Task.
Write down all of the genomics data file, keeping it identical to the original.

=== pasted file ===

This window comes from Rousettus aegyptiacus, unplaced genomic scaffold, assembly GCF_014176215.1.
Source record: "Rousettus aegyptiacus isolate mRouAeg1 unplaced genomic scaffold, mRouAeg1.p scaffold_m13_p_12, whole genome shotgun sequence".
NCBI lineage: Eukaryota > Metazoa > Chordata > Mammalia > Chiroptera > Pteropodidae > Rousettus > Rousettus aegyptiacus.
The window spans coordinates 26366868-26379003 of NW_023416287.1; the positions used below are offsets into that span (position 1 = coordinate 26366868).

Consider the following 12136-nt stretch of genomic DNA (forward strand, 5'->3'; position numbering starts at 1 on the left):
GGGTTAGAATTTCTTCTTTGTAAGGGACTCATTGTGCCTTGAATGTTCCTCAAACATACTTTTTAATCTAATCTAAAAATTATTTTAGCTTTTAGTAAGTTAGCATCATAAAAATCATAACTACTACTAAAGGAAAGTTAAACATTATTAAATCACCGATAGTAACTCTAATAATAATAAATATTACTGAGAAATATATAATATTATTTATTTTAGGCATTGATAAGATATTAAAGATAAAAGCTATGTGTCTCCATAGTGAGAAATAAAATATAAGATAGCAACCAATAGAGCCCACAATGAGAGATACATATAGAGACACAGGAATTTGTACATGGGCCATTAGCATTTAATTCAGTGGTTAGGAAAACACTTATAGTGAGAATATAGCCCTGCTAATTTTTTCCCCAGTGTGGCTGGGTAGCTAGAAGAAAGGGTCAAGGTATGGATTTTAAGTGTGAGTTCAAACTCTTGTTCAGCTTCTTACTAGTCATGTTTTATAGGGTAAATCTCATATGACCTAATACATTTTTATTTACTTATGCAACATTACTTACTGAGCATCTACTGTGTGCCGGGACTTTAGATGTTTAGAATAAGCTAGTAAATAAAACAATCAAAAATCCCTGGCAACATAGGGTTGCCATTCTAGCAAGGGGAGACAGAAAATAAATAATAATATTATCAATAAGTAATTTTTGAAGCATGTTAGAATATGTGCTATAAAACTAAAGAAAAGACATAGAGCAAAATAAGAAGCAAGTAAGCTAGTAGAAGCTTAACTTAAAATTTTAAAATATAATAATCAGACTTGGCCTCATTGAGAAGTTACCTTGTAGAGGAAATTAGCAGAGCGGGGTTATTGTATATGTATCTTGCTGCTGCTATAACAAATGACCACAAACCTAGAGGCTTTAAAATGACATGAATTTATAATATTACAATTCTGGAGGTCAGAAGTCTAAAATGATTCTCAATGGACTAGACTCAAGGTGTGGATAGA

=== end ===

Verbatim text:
This window comes from Rousettus aegyptiacus, unplaced genomic scaffold, assembly GCF_014176215.1.
Source record: "Rousettus aegyptiacus isolate mRouAeg1 unplaced genomic scaffold, mRouAeg1.p scaffold_m13_p_12, whole genome shotgun sequence".
NCBI lineage: Eukaryota > Metazoa > Chordata > Mammalia > Chiroptera > Pteropodidae > Rousettus > Rousettus aegyptiacus.
The window spans coordinates 26366868-26379003 of NW_023416287.1; the positions used below are offsets into that span (position 1 = coordinate 26366868).

Consider the following 12136-nt stretch of genomic DNA (forward strand, 5'->3'; position numbering starts at 1 on the left):
GGGTTAGAATTTCTTCTTTGTAAGGGACTCATTGTGCCTTGAATGTTCCTCAAACATACTTTTTAATCTAATCTAAAAATTATTTTAGCTTTTAGTAAGTTAGCATCATAAAAATCATAACTACTACTAAAGGAAAGTTAAACATTATTAAATCACCGATAGTAACTCTAATAATAATAAATATTACTGAGAAATATATAATATTATTTATTTTAGGCATTGATAAGATATTAAAGATAAAAGCTATGTGTCTCCATAGTGAGAAATAAAATATAAGATAGCAACCAATAGAGCCCACAATGAGAGATACATATAGAGACACAGGAATTTGTACATGGGCCATTAGCATTTAATTCAGTGGTTAGGAAAACACTTATAGTGAGAATATAGCCCTGCTAATTTTTTCCCCAGTGTGGCTGGGTAGCTAGAAGAAAGGGTCAAGGTATGGATTTTAAGTGTGAGTTCAAACTCTTGTTCAGCTTCTTACTAGTCATGTTTTATAGGGTAAATCTCATATGACCTAATACATTTTTATTTACTTATGCAACATTACTTACTGAGCATCTACTGTGTGCCGGGACTTTAGATGTTTAGAATAAGCTAGTAAATAAAACAATCAAAAATCCCTGGCAACATAGGGTTGCCATTCTAGCAAGGGGAGACAGAAAATAAATAATAATATTATCAATAAGTAATTTTTGAAGCATGTTAGAATATGTGCTATAAAACTAAAGAAAAGACATAGAGCAAAATAAGAAGCAAGTAAGCTAGTAGAAGCTTAACTTAAAATTTTAAAATATAATAATCAGACTTGGCCTCATTGAGAAGTTACCTTGTAGAGGAAATTAGCAGAGCGGGGTTATTGTATATGTATCTTGCTGCTGCTATAACAAATGACCACAAACCTAGAGGCTTTAAAATGACATGAATTTATAATATTACAATTCTGGAGGTCAGAAGTCTAAAATGATTCTCAATGGACTAGACTCAAGGTGTGGATAGA